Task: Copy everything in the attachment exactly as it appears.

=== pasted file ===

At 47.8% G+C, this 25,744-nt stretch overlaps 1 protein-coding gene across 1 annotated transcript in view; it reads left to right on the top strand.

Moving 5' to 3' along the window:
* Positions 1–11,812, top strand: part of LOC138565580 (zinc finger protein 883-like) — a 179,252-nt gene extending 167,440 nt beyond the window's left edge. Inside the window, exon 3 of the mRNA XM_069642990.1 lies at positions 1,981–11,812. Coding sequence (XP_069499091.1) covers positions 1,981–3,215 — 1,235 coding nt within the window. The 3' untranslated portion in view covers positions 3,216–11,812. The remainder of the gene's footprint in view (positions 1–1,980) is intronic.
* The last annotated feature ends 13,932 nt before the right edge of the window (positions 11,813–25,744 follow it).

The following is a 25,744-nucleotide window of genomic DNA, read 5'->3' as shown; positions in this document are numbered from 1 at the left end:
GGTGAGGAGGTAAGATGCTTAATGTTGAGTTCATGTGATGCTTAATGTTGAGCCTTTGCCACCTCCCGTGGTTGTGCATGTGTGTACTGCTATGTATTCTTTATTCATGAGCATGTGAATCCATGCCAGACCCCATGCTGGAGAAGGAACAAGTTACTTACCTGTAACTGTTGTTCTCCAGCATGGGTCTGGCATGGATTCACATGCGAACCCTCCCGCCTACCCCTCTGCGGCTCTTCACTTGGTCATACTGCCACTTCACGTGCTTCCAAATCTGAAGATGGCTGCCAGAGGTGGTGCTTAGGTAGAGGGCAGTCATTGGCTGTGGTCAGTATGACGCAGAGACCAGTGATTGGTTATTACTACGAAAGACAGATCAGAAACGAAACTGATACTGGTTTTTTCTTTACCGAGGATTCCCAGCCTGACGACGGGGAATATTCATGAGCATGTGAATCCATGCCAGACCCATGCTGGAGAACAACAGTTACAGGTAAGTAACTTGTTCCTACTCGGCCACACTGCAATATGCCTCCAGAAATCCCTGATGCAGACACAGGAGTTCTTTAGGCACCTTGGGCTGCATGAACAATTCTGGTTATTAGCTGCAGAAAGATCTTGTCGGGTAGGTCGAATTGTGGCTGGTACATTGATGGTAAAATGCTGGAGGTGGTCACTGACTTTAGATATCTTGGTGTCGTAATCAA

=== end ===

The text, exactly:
At 47.8% G+C, this 25,744-nt stretch overlaps 1 protein-coding gene across 1 annotated transcript in view; it reads left to right on the top strand.

Moving 5' to 3' along the window:
* Positions 1–11,812, top strand: part of LOC138565580 (zinc finger protein 883-like) — a 179,252-nt gene extending 167,440 nt beyond the window's left edge. Inside the window, exon 3 of the mRNA XM_069642990.1 lies at positions 1,981–11,812. Coding sequence (XP_069499091.1) covers positions 1,981–3,215 — 1,235 coding nt within the window. The 3' untranslated portion in view covers positions 3,216–11,812. The remainder of the gene's footprint in view (positions 1–1,980) is intronic.
* The last annotated feature ends 13,932 nt before the right edge of the window (positions 11,813–25,744 follow it).

The following is a 25,744-nucleotide window of genomic DNA, read 5'->3' as shown; positions in this document are numbered from 1 at the left end:
GGTGAGGAGGTAAGATGCTTAATGTTGAGTTCATGTGATGCTTAATGTTGAGCCTTTGCCACCTCCCGTGGTTGTGCATGTGTGTACTGCTATGTATTCTTTATTCATGAGCATGTGAATCCATGCCAGACCCCATGCTGGAGAAGGAACAAGTTACTTACCTGTAACTGTTGTTCTCCAGCATGGGTCTGGCATGGATTCACATGCGAACCCTCCCGCCTACCCCTCTGCGGCTCTTCACTTGGTCATACTGCCACTTCACGTGCTTCCAAATCTGAAGATGGCTGCCAGAGGTGGTGCTTAGGTAGAGGGCAGTCATTGGCTGTGGTCAGTATGACGCAGAGACCAGTGATTGGTTATTACTACGAAAGACAGATCAGAAACGAAACTGATACTGGTTTTTTCTTTACCGAGGATTCCCAGCCTGACGACGGGGAATATTCATGAGCATGTGAATCCATGCCAGACCCATGCTGGAGAACAACAGTTACAGGTAAGTAACTTGTTCCTACTCGGCCACACTGCAATATGCCTCCAGAAATCCCTGATGCAGACACAGGAGTTCTTTAGGCACCTTGGGCTGCATGAACAATTCTGGTTATTAGCTGCAGAAAGATCTTGTCGGGTAGGTCGAATTGTGGCTGGTACATTGATGGTAAAATGCTGGAGGTGGTCACTGACTTTAGATATCTTGGTGTCGTAATCAA